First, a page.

General Motors is betting on future 3D printer technology to help turn a profit on future electric cars. 3D printers will, ultimately, be able to create less expensive and lighter components for vehicles.
GM announced on Thursday that GM and Autodesk are working together to eventually manufacture 3D-printed parts and components. GM showed off a 3D-printed stainless steel seat bracket created with Autodesk technology, and the part is 40 percent lighter and 20 percent stronger than a traditional component.
According to the announcement, the same part would normally involve eight separate components and several suppliers to build. With the Autodesk technology, the component is one single part.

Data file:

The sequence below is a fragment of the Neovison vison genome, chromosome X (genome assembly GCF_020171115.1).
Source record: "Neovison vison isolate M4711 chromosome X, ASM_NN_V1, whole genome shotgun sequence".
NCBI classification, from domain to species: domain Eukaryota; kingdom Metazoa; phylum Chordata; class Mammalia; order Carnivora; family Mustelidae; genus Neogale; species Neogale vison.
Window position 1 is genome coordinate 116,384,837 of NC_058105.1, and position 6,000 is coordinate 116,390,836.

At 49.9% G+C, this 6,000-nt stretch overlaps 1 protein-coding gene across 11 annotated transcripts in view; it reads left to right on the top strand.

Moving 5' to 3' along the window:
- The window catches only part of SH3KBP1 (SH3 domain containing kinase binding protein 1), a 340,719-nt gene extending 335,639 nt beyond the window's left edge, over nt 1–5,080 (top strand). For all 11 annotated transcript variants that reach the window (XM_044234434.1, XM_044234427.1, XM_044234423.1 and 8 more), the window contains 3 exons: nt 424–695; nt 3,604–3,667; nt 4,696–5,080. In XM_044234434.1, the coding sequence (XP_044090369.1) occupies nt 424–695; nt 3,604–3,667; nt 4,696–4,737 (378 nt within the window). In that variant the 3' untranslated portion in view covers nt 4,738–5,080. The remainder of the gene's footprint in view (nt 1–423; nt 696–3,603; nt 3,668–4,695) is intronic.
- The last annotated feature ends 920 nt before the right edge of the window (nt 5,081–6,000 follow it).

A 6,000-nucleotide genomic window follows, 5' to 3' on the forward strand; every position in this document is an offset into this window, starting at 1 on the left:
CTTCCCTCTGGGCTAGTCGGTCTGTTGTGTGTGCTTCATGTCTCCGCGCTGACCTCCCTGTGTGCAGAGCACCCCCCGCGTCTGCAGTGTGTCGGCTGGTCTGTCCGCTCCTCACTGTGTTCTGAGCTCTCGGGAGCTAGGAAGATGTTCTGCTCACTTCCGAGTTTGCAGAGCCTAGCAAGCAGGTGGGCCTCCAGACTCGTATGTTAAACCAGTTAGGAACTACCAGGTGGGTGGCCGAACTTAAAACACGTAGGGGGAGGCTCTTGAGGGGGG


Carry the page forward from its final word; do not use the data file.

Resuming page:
With less complexity, the 3D-printed parts could help shave costs from GM’s future electric cars. The automaker previously announced plans for 20 new battery-electric cars by 2023. CEO Mary Barra iterated the automakers will turn a profit on electric vehicles in 2021. Autodesk technology may help realize such a goal.
Additionally, with lighter 3D-printed parts, each component could go a long way in reducing overall vehicle weight. Current electric cars often suffer from rather heavy curb weights, thanks to heavy battery packs. Lighter electric cars will also help improve estimated range while battery technology continues to advance.